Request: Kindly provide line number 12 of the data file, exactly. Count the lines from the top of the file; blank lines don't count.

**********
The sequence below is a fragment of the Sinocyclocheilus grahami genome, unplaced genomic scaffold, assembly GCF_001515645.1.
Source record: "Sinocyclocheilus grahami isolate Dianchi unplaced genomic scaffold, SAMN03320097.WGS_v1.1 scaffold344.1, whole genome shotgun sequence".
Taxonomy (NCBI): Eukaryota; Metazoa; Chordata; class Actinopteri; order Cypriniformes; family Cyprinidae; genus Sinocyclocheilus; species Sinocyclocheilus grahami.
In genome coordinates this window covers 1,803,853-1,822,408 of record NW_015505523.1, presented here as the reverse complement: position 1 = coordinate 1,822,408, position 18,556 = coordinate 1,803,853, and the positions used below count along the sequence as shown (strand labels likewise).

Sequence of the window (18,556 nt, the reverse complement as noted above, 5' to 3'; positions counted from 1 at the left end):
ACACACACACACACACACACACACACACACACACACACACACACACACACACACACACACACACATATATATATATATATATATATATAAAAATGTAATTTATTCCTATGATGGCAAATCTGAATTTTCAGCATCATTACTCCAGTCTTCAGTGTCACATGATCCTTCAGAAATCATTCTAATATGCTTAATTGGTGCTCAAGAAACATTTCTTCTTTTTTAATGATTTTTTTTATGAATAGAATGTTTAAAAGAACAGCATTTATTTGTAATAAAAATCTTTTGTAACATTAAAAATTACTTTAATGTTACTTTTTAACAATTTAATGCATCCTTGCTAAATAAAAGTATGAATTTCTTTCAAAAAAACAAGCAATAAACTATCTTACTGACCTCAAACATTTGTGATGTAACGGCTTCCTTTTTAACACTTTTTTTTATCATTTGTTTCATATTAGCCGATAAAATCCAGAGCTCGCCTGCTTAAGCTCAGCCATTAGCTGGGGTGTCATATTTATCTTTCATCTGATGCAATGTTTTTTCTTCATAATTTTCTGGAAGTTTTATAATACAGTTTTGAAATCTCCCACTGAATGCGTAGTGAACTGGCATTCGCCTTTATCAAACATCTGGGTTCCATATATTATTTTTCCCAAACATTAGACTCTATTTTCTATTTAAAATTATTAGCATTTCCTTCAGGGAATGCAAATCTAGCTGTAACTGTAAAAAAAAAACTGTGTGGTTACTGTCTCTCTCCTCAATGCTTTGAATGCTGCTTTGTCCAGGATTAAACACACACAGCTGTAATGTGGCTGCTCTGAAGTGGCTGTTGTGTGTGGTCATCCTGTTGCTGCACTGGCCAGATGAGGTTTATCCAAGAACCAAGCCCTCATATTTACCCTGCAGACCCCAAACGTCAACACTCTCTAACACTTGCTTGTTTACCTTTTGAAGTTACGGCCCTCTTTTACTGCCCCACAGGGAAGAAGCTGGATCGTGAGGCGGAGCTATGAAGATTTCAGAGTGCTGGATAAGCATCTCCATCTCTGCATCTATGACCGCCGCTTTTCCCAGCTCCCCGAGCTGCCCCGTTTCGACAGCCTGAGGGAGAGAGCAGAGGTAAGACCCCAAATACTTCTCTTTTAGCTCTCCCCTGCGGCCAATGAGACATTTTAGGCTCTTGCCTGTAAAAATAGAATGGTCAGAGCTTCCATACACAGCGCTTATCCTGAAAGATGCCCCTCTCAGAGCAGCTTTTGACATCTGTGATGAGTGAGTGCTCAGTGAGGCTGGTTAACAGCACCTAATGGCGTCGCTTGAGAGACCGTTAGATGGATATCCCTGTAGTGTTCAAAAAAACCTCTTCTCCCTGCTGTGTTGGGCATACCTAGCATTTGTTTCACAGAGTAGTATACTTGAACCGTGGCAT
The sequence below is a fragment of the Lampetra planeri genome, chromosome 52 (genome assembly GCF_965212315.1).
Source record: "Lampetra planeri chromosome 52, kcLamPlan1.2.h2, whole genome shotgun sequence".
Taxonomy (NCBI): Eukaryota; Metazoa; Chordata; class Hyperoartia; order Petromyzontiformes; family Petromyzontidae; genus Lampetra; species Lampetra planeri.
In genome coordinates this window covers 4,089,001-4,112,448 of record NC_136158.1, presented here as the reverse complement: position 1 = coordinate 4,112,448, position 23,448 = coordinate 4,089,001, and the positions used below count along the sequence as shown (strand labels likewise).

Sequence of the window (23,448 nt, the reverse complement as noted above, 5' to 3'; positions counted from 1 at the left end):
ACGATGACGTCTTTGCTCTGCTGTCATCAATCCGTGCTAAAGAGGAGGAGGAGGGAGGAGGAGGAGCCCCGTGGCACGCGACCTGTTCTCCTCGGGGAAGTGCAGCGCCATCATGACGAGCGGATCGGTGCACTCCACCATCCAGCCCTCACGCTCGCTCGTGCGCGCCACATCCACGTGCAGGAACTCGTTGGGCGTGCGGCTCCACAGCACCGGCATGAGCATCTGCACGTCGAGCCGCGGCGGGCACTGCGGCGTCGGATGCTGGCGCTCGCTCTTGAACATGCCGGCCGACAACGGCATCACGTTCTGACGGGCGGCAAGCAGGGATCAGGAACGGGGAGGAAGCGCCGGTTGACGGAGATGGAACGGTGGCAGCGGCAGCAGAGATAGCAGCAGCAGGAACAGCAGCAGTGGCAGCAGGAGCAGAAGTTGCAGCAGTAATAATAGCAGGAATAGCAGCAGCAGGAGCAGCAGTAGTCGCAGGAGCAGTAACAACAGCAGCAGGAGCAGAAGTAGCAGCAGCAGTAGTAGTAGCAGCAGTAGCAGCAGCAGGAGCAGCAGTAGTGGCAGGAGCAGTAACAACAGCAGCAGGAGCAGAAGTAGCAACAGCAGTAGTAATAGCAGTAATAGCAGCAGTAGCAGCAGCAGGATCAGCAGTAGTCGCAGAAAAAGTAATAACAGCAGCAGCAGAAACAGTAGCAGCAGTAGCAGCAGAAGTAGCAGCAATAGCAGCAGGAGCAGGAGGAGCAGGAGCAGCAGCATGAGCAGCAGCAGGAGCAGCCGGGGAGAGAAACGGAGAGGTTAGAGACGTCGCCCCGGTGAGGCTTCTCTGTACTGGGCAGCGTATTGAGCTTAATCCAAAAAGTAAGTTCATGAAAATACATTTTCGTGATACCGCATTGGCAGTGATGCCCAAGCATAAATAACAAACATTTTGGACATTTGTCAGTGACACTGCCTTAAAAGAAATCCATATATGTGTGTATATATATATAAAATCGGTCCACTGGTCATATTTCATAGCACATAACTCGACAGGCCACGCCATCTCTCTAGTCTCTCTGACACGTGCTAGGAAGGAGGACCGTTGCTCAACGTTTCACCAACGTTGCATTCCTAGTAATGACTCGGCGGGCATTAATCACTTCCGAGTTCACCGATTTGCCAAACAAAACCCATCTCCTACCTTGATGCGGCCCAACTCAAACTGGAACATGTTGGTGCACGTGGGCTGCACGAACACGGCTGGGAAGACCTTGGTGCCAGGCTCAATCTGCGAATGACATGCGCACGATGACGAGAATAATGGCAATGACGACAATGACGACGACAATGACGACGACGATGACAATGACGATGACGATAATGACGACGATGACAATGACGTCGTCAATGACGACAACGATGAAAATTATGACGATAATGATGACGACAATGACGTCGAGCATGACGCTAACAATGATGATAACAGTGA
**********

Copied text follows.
ACGATGACGTCTTTGCTCTGCTGTCATCAATCCGTGCTAAAGAGGAGGAGGAGGGAGGAGGAGGAGCCCCGTGGCACGCGACCTGTTCTCCTCGGGGAAGTGCAGCGCCATCATGACGAGCGGATCGGTGCACTCCACCATCCAGCCCTCACGCTCGCTCGTGCGCGCCACATCCACGTGCAGGAACTCGTTGGGCGTGCGGCTCCACAGCACCGGCATGAGCATCTGCACGTCGAGCCGCGGCGGGCACTGCGGCGTCGGATGCTGGCGCTCGCTCTTGAACATGCCGGCCGACAACGGCATCACGTTCTGACGGGCGGCAAGCAGGGATCAGGAACGGGGAGGAAGCGCCGGTTGACGGAGATGGAACGGTGGCAGCGGCAGCAGAGATAGCAGCAGCAGGAACAGCAGCAGTGGCAGCAGGAGCAGAAGTTGCAGCAGTAATAATAGCAGGAATAGCAGCAGCAGGAGCAGCAGTAGTCGCAGGAGCAGTAACAACAGCAGCAGGAGCAGAAGTAGCAGCAGCAGTAGTAGTAGCAGCAGTAGCAGCAGCAGGAGCAGCAGTAGTGGCAGGAGCAGTAACAACAGCAGCAGGAGCAGAAGTAGCAACAGCAGTAGTAATAGCAGTAATAGCAGCAGTAGCAGCAGCAGGATCAGCAGTAGTCGCAGAAAAAGTAATAACAGCAGCAGCAGAAACAGTAGCAGCAGTAGCAGCAGAAGTAGCAGCAATAGCAGCAGGAGCAGGAGGAGCAGGAGCAGCAGCATGAGCAGCAGCAGGAGCAGCCGGGGAGAGAAACGGAGAGGTTAGAGACGTCGCCCCGGTGAGGCTTCTCTGTACTGGGCAGCGTATTGAGCTTAATCCAAAAAGTAAGTTCATGAAAATACATTTTCGTGATACCGCATTGGCAGTGATGCCCAAGCATAAATAACAAACATTTTGGACATTTGTCAGTGACACTGCCTTAAAAGAAATCCATATATGTGTGTATATATATATAAAATCGGTCCACTGGTCATATTTCATAGCACATAACTCGACAGGCCACGCCATCTCTCTAGTCTCTCTGACACGTGCTAGGAAGGAGGACCGTTGCTCAACGTTTCACCAACGTTGCATTCCTAGTAATGACTCGGCGGGCATTAATCACTTCCGAGTTCACCGATTTGCCAAACAAAACCCATCTCCTACCTTGATGCGGCCCAACTCAAACTGGAACATGTTGGTGCACGTGGGCTGCACGAACACGGCTGGGAAGACCTTGGTGCCAGGCTCAATCTGCGAATGACATGCGCACGATGACGAGAATAATGGCAATGACGACAATGACGACGACAATGACGACGACGATGACAATGACGATGACGATAATGACGACGATGACAATGACGTCGTCAATGACGACAACGATGAAAATTATGACGATAATGATGACGACAATGACGTCGAGCATGACGCTAACAATGATGATAACAGTGA